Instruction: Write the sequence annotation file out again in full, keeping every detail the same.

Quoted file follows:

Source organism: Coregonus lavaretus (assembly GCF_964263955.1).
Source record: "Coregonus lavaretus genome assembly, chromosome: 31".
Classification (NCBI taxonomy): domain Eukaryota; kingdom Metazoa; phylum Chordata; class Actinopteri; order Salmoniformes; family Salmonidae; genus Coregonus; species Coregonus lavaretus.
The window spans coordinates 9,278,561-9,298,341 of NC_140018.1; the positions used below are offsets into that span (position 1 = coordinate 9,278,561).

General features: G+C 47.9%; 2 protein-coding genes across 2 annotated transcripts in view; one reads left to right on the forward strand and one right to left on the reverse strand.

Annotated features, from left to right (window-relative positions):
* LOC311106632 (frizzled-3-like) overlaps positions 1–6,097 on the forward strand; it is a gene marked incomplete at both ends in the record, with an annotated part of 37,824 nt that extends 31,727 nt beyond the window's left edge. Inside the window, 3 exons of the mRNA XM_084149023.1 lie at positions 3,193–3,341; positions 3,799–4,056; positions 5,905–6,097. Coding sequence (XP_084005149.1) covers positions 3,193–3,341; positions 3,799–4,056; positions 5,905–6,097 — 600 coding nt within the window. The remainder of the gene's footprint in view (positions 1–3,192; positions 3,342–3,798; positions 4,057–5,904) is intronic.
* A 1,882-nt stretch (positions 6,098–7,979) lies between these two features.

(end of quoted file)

Source organism: Coregonus lavaretus (assembly GCF_964263955.1).
Source record: "Coregonus lavaretus genome assembly, chromosome: 31".
Classification (NCBI taxonomy): domain Eukaryota; kingdom Metazoa; phylum Chordata; class Actinopteri; order Salmoniformes; family Salmonidae; genus Coregonus; species Coregonus lavaretus.
The window spans coordinates 9,278,561-9,298,341 of NC_140018.1; the positions used below are offsets into that span (position 1 = coordinate 9,278,561).

General features: G+C 47.9%; 2 protein-coding genes across 2 annotated transcripts in view; one reads left to right on the forward strand and one right to left on the reverse strand.

Annotated features, from left to right (window-relative positions):
* LOC311106632 (frizzled-3-like) overlaps positions 1–6,097 on the forward strand; it is a gene marked incomplete at both ends in the record, with an annotated part of 37,824 nt that extends 31,727 nt beyond the window's left edge. Inside the window, 3 exons of the mRNA XM_084149023.1 lie at positions 3,193–3,341; positions 3,799–4,056; positions 5,905–6,097. Coding sequence (XP_084005149.1) covers positions 3,193–3,341; positions 3,799–4,056; positions 5,905–6,097 — 600 coding nt within the window. The remainder of the gene's footprint in view (positions 1–3,192; positions 3,342–3,798; positions 4,057–5,904) is intronic.
* A 1,882-nt stretch (positions 6,098–7,979) lies between these two features.